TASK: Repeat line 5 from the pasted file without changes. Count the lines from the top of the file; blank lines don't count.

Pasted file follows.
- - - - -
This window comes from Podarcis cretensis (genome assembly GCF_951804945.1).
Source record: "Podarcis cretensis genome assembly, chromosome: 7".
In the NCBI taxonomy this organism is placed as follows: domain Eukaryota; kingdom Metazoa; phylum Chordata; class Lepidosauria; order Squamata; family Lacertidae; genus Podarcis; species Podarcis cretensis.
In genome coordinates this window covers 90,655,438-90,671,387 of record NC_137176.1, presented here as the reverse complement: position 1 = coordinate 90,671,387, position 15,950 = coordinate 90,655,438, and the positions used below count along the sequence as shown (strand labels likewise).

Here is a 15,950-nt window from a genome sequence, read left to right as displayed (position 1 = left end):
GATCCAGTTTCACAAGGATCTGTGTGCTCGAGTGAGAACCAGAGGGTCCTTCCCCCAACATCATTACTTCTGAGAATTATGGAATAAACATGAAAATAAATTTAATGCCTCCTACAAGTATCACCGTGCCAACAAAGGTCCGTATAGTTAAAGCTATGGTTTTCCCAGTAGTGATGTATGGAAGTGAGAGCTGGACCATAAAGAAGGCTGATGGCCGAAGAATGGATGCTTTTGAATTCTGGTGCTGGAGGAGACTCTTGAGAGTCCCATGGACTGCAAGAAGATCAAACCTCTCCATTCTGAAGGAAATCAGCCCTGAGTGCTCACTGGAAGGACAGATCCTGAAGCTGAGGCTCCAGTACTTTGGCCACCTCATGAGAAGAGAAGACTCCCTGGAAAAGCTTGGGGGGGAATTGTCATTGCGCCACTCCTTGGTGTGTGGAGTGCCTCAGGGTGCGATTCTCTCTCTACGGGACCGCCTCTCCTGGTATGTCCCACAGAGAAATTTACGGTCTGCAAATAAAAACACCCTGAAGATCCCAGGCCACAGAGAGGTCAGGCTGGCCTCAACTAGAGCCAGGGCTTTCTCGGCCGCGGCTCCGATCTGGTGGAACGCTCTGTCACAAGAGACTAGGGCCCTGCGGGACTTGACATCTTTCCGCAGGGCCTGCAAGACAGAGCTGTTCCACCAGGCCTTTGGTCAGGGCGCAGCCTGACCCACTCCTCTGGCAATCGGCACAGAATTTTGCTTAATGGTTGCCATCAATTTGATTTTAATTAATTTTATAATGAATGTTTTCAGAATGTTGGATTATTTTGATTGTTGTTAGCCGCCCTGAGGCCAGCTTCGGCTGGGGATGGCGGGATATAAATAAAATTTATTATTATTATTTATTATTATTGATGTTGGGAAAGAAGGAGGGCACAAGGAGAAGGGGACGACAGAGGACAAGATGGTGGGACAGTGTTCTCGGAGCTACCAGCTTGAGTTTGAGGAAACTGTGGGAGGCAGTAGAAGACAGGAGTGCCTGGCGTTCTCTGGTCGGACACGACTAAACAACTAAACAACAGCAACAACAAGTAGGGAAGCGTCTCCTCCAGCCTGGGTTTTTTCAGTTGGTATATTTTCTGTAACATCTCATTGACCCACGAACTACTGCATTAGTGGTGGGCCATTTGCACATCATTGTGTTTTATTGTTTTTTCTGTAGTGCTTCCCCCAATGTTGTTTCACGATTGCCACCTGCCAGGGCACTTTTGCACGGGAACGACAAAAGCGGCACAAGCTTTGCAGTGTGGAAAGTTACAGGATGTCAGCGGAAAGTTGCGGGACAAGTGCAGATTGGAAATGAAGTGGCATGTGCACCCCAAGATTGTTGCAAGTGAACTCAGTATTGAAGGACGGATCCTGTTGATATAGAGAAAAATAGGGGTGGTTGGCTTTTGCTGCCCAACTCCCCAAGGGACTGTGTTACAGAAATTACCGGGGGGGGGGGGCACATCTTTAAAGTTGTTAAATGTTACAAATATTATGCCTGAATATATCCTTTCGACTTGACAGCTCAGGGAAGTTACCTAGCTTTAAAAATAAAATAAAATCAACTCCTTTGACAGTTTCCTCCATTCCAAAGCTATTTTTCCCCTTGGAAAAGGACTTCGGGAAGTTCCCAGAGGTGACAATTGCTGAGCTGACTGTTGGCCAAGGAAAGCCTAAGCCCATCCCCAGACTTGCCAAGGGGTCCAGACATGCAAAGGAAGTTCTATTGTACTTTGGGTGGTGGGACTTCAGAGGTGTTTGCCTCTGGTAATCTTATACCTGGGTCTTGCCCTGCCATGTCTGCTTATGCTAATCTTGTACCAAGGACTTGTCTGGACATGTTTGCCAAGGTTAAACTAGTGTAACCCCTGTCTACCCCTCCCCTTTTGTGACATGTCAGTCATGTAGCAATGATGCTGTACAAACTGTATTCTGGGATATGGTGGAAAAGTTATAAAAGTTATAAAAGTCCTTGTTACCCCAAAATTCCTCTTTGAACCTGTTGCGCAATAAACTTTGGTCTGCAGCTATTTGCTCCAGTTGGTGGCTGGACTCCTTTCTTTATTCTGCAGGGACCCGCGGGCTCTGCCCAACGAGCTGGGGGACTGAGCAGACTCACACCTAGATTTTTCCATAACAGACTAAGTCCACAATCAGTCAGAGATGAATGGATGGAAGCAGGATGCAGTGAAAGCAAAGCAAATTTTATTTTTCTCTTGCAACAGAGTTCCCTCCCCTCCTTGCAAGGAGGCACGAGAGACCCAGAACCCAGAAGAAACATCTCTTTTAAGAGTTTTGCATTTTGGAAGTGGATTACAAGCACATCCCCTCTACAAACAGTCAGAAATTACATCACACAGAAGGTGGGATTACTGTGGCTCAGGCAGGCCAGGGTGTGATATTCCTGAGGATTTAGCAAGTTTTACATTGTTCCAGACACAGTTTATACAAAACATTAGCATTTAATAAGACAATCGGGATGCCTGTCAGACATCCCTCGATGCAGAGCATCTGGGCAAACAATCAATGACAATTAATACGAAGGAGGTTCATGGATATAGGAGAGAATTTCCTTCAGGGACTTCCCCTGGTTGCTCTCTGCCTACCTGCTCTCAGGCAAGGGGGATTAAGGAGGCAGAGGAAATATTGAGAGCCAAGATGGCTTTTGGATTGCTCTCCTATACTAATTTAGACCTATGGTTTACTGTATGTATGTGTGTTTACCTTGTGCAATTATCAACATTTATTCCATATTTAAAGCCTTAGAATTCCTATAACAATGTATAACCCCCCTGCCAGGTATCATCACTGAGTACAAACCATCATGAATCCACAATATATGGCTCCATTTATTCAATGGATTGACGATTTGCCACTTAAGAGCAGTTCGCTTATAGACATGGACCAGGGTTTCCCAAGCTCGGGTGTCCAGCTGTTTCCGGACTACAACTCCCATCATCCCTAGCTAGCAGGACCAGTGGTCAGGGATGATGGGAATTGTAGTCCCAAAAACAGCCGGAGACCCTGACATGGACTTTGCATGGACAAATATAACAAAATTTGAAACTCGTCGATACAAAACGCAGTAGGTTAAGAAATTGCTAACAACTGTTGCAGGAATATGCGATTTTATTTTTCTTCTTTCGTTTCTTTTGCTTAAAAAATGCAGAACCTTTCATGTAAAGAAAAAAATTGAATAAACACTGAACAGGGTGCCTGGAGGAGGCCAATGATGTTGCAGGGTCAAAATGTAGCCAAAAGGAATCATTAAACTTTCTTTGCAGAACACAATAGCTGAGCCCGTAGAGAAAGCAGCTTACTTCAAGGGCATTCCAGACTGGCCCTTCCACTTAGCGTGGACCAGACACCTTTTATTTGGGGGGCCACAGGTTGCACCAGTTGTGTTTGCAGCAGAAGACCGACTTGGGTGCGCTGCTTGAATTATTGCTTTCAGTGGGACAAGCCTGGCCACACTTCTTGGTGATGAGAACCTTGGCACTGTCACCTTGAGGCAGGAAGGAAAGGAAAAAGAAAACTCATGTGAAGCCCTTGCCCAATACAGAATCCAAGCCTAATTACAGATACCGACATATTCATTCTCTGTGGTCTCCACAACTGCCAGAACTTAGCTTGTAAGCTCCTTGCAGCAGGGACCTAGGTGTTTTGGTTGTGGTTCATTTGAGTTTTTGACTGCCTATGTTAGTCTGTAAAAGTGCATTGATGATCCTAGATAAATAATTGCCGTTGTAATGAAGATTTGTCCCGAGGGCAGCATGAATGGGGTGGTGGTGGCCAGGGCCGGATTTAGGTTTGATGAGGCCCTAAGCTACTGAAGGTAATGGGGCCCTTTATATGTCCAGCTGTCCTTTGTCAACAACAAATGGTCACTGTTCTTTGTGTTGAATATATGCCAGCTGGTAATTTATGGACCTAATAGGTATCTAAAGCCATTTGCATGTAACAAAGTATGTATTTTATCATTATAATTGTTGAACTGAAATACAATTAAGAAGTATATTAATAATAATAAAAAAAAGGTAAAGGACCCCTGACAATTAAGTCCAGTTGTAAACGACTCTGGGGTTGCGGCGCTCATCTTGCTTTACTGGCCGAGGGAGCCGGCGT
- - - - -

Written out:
Here is a 15,950-nt window from a genome sequence, read left to right as displayed (position 1 = left end):